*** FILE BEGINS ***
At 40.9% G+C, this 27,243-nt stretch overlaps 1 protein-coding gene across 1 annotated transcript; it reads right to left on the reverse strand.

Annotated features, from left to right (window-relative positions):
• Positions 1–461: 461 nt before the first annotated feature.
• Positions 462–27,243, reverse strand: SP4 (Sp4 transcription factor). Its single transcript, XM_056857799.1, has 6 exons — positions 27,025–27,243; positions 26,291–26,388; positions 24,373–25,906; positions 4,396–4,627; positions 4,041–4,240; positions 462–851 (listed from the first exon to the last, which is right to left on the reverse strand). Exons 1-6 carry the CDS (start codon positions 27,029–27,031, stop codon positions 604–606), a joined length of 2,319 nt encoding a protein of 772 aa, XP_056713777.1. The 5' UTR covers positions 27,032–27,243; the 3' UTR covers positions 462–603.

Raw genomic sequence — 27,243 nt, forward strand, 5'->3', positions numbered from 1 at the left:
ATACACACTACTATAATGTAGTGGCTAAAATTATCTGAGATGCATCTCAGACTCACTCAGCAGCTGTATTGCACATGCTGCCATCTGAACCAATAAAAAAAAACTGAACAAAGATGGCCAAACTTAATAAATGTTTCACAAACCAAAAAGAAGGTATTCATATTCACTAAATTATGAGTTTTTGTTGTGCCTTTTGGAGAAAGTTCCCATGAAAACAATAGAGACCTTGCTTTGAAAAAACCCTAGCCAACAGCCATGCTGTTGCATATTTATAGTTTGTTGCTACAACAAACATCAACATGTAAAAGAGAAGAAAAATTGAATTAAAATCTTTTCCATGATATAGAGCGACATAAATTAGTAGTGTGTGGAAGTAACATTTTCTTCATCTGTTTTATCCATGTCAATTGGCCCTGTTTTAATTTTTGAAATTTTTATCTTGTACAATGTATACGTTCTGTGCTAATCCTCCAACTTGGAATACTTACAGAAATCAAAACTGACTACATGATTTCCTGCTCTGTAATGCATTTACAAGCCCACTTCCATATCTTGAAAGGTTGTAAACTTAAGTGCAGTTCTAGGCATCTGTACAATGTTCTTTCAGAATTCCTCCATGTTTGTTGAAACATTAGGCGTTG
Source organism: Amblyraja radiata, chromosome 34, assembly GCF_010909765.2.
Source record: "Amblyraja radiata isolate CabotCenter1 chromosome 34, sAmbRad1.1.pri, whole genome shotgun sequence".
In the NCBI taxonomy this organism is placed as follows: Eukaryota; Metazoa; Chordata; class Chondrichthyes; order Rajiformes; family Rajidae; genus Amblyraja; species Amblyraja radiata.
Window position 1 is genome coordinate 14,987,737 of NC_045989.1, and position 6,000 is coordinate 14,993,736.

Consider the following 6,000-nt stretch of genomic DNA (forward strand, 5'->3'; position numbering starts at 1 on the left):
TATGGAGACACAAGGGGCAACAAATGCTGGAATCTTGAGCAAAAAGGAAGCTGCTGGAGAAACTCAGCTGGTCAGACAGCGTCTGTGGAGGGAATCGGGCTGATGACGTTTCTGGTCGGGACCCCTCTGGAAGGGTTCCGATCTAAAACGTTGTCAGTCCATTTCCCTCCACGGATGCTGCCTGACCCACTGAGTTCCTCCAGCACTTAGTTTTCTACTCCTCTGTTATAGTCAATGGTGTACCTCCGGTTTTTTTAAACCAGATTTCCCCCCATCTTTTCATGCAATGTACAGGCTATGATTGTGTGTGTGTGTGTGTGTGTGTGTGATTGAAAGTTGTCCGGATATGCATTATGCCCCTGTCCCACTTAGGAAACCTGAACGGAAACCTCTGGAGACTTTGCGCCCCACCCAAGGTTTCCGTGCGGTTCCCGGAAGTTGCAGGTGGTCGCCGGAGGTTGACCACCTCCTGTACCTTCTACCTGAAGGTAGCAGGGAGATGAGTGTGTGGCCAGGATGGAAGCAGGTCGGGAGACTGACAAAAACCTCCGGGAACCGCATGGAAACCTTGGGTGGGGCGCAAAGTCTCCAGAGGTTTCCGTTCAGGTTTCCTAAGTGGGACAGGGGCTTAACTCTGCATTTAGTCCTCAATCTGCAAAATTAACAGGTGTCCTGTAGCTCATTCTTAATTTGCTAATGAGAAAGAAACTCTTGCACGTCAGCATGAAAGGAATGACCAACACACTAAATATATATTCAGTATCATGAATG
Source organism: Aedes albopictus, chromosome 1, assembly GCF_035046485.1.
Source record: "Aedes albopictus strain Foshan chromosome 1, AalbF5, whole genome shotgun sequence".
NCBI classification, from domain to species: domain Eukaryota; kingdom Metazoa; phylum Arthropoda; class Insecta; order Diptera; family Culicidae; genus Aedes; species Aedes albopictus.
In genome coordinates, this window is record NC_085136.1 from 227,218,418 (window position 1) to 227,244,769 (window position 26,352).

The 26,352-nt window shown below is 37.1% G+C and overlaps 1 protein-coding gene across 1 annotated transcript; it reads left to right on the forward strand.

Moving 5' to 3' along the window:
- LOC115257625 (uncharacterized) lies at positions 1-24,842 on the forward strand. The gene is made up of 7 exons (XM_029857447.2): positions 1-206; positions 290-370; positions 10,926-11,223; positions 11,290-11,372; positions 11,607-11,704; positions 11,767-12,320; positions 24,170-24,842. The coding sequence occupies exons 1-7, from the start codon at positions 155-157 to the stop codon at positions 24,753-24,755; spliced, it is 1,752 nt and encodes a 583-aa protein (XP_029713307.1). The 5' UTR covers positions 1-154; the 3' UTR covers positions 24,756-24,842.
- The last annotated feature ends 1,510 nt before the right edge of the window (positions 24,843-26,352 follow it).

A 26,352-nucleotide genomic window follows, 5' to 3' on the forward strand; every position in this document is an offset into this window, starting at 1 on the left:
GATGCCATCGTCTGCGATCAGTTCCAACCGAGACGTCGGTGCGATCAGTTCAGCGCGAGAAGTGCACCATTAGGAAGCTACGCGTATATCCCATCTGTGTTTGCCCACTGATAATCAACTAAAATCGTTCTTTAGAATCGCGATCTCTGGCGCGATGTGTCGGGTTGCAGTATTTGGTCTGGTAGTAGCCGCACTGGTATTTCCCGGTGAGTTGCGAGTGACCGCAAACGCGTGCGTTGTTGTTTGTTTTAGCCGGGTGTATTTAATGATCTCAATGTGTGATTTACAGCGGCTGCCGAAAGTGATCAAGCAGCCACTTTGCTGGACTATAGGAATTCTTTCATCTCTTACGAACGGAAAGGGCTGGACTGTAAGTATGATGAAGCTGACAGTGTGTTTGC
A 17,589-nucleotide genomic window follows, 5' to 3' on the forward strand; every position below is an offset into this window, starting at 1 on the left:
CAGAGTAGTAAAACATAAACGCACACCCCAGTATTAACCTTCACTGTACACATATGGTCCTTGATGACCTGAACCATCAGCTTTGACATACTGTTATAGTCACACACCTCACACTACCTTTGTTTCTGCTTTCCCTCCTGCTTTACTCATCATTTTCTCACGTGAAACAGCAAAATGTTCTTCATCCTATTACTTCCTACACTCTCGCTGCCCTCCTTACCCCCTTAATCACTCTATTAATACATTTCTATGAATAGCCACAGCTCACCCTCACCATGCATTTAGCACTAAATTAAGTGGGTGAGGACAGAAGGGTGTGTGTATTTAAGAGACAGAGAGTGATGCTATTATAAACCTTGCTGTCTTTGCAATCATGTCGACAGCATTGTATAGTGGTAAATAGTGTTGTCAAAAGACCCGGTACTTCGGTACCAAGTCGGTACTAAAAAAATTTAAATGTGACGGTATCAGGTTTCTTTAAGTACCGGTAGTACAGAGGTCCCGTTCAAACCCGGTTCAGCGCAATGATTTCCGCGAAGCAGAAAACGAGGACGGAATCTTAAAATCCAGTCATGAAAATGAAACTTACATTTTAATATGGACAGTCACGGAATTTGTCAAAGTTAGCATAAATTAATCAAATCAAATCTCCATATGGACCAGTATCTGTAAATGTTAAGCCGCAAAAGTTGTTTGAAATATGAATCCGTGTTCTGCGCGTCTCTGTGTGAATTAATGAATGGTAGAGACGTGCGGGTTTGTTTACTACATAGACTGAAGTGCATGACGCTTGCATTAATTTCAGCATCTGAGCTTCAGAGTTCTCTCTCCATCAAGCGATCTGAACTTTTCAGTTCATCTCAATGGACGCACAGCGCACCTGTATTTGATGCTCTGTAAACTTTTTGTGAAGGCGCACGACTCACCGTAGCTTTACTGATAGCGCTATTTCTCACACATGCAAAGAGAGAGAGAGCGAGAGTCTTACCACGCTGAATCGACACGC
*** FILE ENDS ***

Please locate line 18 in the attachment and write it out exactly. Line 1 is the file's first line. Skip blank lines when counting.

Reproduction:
Moving 5' to 3' along the window: